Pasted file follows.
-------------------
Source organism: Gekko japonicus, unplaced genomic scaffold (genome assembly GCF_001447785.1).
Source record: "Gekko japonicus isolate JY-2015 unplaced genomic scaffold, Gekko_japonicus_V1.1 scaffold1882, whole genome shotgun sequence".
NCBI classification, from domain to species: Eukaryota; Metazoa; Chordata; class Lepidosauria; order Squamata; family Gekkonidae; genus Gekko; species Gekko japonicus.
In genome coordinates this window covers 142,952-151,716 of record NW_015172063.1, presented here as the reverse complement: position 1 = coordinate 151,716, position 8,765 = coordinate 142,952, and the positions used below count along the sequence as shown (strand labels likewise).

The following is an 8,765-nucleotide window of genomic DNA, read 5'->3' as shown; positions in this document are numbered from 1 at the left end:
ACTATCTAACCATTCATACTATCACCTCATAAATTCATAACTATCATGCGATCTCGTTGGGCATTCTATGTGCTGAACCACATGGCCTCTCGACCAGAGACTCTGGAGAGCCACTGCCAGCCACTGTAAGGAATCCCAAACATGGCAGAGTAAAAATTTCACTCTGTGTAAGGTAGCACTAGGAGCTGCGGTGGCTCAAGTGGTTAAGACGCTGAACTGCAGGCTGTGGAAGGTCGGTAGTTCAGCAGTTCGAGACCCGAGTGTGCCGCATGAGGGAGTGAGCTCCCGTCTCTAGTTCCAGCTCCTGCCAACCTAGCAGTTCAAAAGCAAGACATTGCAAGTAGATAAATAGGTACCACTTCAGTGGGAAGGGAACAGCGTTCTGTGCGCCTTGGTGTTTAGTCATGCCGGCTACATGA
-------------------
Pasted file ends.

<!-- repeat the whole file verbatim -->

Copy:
Source organism: Gekko japonicus, unplaced genomic scaffold (genome assembly GCF_001447785.1).
Source record: "Gekko japonicus isolate JY-2015 unplaced genomic scaffold, Gekko_japonicus_V1.1 scaffold1882, whole genome shotgun sequence".
NCBI classification, from domain to species: Eukaryota; Metazoa; Chordata; class Lepidosauria; order Squamata; family Gekkonidae; genus Gekko; species Gekko japonicus.
In genome coordinates this window covers 142,952-151,716 of record NW_015172063.1, presented here as the reverse complement: position 1 = coordinate 151,716, position 8,765 = coordinate 142,952, and the positions used below count along the sequence as shown (strand labels likewise).

The following is an 8,765-nucleotide window of genomic DNA, read 5'->3' as shown; positions in this document are numbered from 1 at the left end:
ACTATCTAACCATTCATACTATCACCTCATAAATTCATAACTATCATGCGATCTCGTTGGGCATTCTATGTGCTGAACCACATGGCCTCTCGACCAGAGACTCTGGAGAGCCACTGCCAGCCACTGTAAGGAATCCCAAACATGGCAGAGTAAAAATTTCACTCTGTGTAAGGTAGCACTAGGAGCTGCGGTGGCTCAAGTGGTTAAGACGCTGAACTGCAGGCTGTGGAAGGTCGGTAGTTCAGCAGTTCGAGACCCGAGTGTGCCGCATGAGGGAGTGAGCTCCCGTCTCTAGTTCCAGCTCCTGCCAACCTAGCAGTTCAAAAGCAAGACATTGCAAGTAGATAAATAGGTACCACTTCAGTGGGAAGGGAACAGCGTTCTGTGCGCCTTGGTGTTTAGTCATGCCGGCTACATGA